11 Reasons To Become a Physical Therapist

By Indeed Editorial Team

Published February 8, 2021

The Indeed Editorial Team comprises a diverse and talented team of writers, researchers and subject matter experts equipped with Indeed's data and insights to deliver useful tips to help guide your career journey.

Video: Becoming a Physical Therapist

Are you interested in a career as a Physical Therapist, but not sure how to start preparing for it? In this video, we break down the skills and education needed, average salaries and give 5 additional tips to help you land a job in the healthcare industry!

A physical therapist helps people recover from injuries and health conditions that impact patients' movement and pain levels. Becoming a physical therapist can be a rewarding experience with lots of room for personal and professional growth. In this article, we outline 11 of the reasons to become a physical therapist.

Read more: How To Become a Physical Therapist

Why be a physical therapist?

Here are 11 reasons to consider a career as a physical therapist:

Help athletes

Sports physical therapy is a popular branch of physical therapy that allows you to help rehabilitate athletes' injuries. Many physical therapists find satisfaction in the process of helping athletes heal and continue playing sports.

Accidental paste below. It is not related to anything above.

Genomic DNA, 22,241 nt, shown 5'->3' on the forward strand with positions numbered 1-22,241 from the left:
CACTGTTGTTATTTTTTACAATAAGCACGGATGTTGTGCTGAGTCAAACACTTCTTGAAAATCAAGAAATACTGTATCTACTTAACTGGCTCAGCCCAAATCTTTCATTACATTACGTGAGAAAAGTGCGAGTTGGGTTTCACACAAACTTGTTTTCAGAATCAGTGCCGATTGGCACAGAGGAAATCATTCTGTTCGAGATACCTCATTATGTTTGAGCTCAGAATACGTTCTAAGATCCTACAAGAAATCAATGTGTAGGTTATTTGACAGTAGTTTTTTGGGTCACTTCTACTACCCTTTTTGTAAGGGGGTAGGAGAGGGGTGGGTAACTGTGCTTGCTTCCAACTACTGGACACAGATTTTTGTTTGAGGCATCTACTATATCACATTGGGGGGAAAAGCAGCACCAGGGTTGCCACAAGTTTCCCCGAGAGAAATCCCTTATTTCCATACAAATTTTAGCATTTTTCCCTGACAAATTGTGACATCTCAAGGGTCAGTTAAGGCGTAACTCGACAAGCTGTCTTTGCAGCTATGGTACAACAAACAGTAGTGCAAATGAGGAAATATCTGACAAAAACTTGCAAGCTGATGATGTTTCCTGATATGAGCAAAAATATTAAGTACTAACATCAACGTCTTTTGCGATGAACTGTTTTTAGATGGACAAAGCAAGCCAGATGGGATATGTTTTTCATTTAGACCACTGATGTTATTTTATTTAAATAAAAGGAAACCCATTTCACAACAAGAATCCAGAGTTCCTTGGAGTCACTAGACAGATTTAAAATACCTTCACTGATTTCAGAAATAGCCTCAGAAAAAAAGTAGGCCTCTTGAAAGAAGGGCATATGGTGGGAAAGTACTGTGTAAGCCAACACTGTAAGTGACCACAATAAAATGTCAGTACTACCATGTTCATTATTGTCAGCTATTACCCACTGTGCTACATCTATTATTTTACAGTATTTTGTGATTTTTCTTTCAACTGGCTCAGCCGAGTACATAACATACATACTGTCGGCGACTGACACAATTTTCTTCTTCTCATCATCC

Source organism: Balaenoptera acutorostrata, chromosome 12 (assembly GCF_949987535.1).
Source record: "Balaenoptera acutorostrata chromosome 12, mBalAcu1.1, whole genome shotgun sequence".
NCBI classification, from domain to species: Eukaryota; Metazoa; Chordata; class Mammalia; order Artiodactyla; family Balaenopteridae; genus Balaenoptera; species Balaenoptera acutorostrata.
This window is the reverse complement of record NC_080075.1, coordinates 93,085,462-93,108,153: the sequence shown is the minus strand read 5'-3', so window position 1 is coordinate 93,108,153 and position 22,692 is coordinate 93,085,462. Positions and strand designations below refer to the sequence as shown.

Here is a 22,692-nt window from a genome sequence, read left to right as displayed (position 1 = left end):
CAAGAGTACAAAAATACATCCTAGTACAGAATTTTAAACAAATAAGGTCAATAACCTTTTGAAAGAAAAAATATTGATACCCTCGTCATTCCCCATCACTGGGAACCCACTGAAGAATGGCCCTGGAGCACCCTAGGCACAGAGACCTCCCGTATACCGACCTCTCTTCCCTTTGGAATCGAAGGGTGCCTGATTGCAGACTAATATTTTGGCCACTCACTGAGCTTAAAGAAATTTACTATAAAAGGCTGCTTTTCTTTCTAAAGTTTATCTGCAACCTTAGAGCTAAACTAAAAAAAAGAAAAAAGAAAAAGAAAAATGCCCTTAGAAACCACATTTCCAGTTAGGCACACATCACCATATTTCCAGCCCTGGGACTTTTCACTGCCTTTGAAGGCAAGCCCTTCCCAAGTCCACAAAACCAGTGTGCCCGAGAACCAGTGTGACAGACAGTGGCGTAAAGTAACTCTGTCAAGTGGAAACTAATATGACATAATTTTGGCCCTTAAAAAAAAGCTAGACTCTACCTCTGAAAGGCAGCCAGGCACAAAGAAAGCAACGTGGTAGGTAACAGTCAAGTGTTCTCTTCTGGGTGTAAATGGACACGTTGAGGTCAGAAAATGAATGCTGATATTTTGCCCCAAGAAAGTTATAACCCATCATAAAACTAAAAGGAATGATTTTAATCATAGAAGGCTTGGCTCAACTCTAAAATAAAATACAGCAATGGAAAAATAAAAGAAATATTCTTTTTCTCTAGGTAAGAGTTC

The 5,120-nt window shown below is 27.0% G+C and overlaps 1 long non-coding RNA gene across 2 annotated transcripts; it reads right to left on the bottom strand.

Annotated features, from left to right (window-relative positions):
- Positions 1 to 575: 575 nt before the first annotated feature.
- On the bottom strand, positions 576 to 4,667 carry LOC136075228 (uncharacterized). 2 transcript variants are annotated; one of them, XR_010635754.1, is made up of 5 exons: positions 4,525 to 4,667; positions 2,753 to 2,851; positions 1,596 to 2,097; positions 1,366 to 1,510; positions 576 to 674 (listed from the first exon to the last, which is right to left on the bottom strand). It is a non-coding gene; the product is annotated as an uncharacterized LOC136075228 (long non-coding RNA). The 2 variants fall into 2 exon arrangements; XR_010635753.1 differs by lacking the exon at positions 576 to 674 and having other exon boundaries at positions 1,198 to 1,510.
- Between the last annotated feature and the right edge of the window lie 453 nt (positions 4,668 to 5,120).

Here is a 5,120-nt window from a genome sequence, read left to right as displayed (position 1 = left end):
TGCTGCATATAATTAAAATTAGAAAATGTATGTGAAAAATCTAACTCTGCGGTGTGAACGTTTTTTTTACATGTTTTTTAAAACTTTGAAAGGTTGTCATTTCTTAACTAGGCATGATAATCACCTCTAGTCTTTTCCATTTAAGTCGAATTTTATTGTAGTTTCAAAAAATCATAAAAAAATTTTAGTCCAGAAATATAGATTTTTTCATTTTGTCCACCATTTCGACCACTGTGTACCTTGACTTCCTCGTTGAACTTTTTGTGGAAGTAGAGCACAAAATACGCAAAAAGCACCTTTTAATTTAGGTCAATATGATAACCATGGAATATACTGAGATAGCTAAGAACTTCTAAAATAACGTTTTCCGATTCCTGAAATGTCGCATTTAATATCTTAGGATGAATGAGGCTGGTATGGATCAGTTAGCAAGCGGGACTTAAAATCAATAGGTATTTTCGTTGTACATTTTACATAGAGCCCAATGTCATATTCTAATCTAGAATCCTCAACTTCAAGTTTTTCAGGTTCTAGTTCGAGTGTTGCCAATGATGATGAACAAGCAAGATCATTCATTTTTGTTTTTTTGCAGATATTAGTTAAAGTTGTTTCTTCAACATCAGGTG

Related: 10 Popular Sports Medicine Careers

Assist people recovering from injuries

Physical therapy can also help people recover from debilitating injuries that affect their quality of life, such as chronic pain from a car crash. Physical therapists can work with patients to manage the symptoms of these injuries, often with gratifying results. This profession can have a deep impact on patients' lives, which makes it a great job for people who want to perform acts of service through their profession.

Patient relationships

Physical therapists can spend more time with patients than some other medical professionals, like emergency room doctors. Physical therapists form relationships with patients while helping them on their journey to recovery. This can create a fun work environment and also help establish trust with the patient. People with extroverted personalities may find greater job satisfaction through a career in physical therapy.

Read more: 8 Best Jobs for Extroverts

Staying active on the job